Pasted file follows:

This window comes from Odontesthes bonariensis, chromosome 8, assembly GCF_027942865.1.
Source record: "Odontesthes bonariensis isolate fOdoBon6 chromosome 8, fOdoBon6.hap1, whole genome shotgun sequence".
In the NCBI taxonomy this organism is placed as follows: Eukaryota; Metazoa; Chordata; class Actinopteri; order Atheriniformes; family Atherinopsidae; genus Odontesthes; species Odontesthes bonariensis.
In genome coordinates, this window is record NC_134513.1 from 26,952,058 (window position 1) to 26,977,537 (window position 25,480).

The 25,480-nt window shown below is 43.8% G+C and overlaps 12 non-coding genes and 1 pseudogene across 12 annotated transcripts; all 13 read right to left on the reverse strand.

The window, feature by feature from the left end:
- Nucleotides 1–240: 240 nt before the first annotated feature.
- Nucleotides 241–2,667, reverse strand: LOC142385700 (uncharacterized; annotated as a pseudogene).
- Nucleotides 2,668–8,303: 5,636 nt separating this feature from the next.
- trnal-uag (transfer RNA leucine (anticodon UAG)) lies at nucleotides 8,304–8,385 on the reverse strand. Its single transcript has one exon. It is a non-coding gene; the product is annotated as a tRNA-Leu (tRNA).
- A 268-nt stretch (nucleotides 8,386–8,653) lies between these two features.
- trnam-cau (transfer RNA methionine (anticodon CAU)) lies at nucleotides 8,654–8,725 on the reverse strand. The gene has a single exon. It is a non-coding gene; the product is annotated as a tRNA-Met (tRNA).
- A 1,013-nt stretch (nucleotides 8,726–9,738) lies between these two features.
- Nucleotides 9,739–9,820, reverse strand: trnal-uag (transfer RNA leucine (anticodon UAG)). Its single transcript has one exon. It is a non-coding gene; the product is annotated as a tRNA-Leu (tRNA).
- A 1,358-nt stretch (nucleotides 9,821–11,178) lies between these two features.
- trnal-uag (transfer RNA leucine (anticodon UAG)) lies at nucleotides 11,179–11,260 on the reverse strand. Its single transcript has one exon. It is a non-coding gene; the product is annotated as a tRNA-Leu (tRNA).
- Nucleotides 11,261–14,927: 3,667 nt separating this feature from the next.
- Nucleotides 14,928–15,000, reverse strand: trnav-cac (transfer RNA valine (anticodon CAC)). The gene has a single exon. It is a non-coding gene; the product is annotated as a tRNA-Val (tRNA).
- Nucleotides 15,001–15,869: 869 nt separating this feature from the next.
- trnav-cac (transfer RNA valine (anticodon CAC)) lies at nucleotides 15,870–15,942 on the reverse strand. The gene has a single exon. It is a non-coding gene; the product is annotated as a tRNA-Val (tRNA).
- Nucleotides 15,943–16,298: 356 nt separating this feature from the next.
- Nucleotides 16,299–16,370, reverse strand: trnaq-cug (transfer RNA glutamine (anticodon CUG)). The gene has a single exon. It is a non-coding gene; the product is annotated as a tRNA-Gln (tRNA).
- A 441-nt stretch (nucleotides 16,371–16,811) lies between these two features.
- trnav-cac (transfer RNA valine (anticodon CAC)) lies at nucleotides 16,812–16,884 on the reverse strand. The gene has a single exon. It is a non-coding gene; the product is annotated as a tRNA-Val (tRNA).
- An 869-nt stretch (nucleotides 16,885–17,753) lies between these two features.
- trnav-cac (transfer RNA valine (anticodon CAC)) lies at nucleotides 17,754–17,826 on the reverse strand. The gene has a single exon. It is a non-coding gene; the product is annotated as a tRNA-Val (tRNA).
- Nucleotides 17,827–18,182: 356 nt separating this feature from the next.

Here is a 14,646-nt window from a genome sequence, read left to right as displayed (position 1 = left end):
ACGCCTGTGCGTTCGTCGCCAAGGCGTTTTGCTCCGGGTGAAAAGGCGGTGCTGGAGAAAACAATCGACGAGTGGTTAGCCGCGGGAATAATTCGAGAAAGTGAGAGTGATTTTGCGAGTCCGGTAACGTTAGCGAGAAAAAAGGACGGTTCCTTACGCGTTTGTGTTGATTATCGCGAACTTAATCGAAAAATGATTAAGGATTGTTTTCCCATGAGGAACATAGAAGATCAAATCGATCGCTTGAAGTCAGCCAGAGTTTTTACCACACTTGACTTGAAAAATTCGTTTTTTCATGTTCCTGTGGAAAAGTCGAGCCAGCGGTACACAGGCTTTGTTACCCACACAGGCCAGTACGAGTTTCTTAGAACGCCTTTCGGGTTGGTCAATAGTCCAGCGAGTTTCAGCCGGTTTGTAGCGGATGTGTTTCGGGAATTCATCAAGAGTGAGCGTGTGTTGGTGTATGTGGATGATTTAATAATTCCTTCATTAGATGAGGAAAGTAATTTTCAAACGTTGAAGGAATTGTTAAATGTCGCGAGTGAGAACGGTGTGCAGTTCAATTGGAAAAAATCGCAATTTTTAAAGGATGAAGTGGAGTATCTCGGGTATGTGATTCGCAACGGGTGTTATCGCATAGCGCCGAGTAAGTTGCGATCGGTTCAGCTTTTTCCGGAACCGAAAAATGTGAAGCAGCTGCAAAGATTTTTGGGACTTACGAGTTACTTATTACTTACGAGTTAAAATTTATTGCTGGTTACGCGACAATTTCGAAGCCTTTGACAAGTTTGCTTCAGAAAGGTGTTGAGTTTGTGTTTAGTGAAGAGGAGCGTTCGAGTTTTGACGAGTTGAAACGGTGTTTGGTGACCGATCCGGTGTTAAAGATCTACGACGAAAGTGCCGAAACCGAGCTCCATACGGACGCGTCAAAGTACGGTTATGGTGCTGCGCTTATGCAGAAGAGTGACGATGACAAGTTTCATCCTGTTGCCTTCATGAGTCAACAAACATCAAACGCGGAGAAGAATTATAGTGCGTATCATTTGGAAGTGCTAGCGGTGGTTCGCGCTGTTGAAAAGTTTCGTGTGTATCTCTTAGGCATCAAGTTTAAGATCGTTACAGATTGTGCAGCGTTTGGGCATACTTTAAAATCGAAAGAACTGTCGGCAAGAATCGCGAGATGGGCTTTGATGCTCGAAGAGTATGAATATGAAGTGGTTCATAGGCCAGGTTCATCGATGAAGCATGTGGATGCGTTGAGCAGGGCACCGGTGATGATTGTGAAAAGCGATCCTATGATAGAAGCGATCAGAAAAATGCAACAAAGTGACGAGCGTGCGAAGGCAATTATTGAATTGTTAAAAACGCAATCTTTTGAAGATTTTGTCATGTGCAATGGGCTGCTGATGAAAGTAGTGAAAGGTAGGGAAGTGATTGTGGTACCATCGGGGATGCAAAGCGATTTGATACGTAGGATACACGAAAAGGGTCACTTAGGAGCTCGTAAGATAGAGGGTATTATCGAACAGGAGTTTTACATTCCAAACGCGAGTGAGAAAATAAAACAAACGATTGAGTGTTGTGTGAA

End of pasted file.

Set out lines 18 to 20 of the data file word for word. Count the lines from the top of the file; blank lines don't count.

- Nucleotides 14,928–15,000, reverse strand: trnav-cac (transfer RNA valine (anticodon CAC)). The gene has a single exon. It is a non-coding gene; the product is annotated as a tRNA-Val (tRNA).
- Nucleotides 15,001–15,869: 869 nt separating this feature from the next.
- trnav-cac (transfer RNA valine (anticodon CAC)) lies at nucleotides 15,870–15,942 on the reverse strand. The gene has a single exon. It is a non-coding gene; the product is annotated as a tRNA-Val (tRNA).